Say I'm connecting to a web server secured with TLS but with a self-signed certificate. Accordingly, I call the owner of the server and ask him what SHA1 fingerprint he has. He starts reading out the ...
5
votes
2answers
321 views

Are cryptographic hash functions perfect hash functions?

For a cryptographic hash function and input values of shorter length than the hash function output, it's pretty obvious that there should be as few collisions as possible. But are there guaranteed to ...
5
votes
1answer
119 views

Is MD5 second-preimage resistant when used only on FIXED length messages?

I fully realize that MD5 should not be used in any new project, but in my particular situation I have severe CPU performance issues, so MD5 is convenient. I have read a lot about MD5 security for this ...
5
votes
1answer
534 views

Is there a hash function which has no collisions?

Is there a hash function which has no collisions? To clarify: it would be some function which would produce variable-length output, and never produce the same output for differing input. It would ...
5
votes
1answer
732 views

Why doesn't preimage resistance imply the second preimage resistance?

Let the preimage resistance be defined as »given a hash value $h$, it is hard to find any message $m$ such that $\operatorname{hash}(m)=h$«, and let the second preimage resistance be defined as »given ...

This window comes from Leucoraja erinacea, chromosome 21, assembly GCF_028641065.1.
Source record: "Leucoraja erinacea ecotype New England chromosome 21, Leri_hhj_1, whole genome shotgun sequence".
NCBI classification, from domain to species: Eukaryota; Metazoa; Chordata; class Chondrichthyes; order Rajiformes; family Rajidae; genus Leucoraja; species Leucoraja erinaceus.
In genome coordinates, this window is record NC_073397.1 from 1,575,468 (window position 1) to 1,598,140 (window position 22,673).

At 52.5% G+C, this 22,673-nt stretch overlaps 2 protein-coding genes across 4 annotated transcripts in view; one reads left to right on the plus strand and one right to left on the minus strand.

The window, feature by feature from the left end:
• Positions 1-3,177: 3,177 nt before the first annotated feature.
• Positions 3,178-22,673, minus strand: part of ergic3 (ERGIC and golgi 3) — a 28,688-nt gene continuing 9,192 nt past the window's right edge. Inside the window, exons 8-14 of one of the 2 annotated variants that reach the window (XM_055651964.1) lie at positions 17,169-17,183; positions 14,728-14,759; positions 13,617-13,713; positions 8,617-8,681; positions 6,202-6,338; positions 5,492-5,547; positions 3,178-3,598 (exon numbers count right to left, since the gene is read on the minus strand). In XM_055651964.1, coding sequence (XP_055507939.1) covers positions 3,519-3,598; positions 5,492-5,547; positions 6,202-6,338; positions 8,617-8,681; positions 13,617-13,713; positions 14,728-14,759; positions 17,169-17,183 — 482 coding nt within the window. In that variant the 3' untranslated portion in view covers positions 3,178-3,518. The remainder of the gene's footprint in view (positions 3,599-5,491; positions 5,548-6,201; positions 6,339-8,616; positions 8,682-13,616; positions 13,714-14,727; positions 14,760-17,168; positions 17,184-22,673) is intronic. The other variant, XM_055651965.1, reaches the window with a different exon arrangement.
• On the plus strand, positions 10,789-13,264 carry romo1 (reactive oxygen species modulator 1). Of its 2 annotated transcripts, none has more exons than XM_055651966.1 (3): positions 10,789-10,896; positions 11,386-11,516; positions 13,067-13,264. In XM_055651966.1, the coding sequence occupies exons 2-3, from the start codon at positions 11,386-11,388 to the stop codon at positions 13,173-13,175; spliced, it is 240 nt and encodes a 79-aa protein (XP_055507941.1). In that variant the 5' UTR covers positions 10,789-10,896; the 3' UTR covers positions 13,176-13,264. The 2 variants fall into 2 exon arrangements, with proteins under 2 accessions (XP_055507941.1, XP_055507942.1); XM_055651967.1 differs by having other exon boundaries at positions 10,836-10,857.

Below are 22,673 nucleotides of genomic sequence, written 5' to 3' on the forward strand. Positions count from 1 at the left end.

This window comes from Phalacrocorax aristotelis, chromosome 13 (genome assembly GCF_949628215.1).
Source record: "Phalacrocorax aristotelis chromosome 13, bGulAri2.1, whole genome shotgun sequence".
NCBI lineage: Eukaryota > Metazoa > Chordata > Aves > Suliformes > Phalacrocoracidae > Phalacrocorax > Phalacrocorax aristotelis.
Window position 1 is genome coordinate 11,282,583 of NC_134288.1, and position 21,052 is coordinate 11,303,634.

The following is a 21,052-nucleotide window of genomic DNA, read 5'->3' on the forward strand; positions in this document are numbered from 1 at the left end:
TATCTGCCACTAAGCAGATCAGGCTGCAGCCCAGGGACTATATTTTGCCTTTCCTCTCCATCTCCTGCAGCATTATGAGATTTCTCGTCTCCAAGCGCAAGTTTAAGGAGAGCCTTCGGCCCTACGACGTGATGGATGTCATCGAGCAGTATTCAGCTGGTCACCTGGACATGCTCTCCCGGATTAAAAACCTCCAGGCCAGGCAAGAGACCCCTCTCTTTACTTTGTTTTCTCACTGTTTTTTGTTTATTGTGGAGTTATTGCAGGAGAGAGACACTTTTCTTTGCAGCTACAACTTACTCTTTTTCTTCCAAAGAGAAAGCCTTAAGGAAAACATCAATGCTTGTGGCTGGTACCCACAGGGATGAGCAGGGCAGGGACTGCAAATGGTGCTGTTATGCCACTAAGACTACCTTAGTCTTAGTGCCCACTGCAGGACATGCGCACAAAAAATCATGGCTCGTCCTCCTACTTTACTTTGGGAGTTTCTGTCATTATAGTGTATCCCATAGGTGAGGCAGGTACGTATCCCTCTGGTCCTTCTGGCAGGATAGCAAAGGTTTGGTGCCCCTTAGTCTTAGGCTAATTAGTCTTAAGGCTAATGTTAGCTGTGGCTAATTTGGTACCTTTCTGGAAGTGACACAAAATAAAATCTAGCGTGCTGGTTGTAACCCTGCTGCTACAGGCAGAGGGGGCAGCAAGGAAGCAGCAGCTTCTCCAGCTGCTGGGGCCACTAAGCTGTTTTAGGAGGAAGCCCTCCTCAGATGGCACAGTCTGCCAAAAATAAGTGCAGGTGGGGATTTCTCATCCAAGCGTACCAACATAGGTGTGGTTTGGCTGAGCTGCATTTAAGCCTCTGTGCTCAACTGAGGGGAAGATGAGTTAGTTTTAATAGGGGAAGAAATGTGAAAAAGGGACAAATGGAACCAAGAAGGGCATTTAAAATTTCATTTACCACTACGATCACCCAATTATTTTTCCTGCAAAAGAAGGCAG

5
votes
2answers
1k views

128 bit hash with least chance of collision

I'm building a storage system for JSON documents where they are looked up on a 128 bit key. These JSON documents have a timestamp within them, but apart from that are user-entered data. These JSON ...
5
votes
2answers
290 views

Tunnels used in md5

I'm reading the paper "Message Freedom in MD4 and MD5 Collisions: Application to APOP" about finding collisions for the MD5 hash algorithm involving the concept of tunnels as described in "Tunnels in ...
4
votes
5answers
385 views

Is it theoretically possible to construct a string that contain its own hash value?

After saw the xkcd comic self-description, I wonder is it theoretically possible to construct a self-descriptive string that contains its own hash value? Let's say the string's md5 value is ...
4
votes
2answers
2k views

Are there any known collisions for the SHA-2 family of hash functions?